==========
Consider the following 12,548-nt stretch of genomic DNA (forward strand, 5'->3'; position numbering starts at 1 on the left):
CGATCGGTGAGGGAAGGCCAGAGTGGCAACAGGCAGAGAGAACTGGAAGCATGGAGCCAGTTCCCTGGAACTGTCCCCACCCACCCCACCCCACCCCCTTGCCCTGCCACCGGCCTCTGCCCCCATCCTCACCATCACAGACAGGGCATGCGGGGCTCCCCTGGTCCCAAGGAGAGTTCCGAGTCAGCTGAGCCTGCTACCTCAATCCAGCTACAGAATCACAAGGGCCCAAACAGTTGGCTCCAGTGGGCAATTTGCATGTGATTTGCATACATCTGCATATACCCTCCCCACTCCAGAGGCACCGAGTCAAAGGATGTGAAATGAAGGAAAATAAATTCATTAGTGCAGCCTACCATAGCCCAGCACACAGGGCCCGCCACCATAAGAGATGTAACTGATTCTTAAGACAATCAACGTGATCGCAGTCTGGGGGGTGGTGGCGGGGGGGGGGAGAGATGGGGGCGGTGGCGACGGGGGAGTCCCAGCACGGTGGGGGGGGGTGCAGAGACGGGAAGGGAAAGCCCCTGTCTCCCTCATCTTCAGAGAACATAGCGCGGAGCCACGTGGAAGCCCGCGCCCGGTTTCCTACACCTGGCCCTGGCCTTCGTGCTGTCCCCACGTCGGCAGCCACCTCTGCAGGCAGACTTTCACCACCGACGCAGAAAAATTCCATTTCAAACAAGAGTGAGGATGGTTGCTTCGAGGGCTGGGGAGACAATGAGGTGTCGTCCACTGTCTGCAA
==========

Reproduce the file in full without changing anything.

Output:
Consider the following 12,548-nt stretch of genomic DNA (forward strand, 5'->3'; position numbering starts at 1 on the left):
CGATCGGTGAGGGAAGGCCAGAGTGGCAACAGGCAGAGAGAACTGGAAGCATGGAGCCAGTTCCCTGGAACTGTCCCCACCCACCCCACCCCACCCCCTTGCCCTGCCACCGGCCTCTGCCCCCATCCTCACCATCACAGACAGGGCATGCGGGGCTCCCCTGGTCCCAAGGAGAGTTCCGAGTCAGCTGAGCCTGCTACCTCAATCCAGCTACAGAATCACAAGGGCCCAAACAGTTGGCTCCAGTGGGCAATTTGCATGTGATTTGCATACATCTGCATATACCCTCCCCACTCCAGAGGCACCGAGTCAAAGGATGTGAAATGAAGGAAAATAAATTCATTAGTGCAGCCTACCATAGCCCAGCACACAGGGCCCGCCACCATAAGAGATGTAACTGATTCTTAAGACAATCAACGTGATCGCAGTCTGGGGGGTGGTGGCGGGGGGGGGGAGAGATGGGGGCGGTGGCGACGGGGGAGTCCCAGCACGGTGGGGGGGGGTGCAGAGACGGGAAGGGAAAGCCCCTGTCTCCCTCATCTTCAGAGAACATAGCGCGGAGCCACGTGGAAGCCCGCGCCCGGTTTCCTACACCTGGCCCTGGCCTTCGTGCTGTCCCCACGTCGGCAGCCACCTCTGCAGGCAGACTTTCACCACCGACGCAGAAAAATTCCATTTCAAACAAGAGTGAGGATGGTTGCTTCGAGGGCTGGGGAGACAATGAGGTGTCGTCCACTGTCTGCAA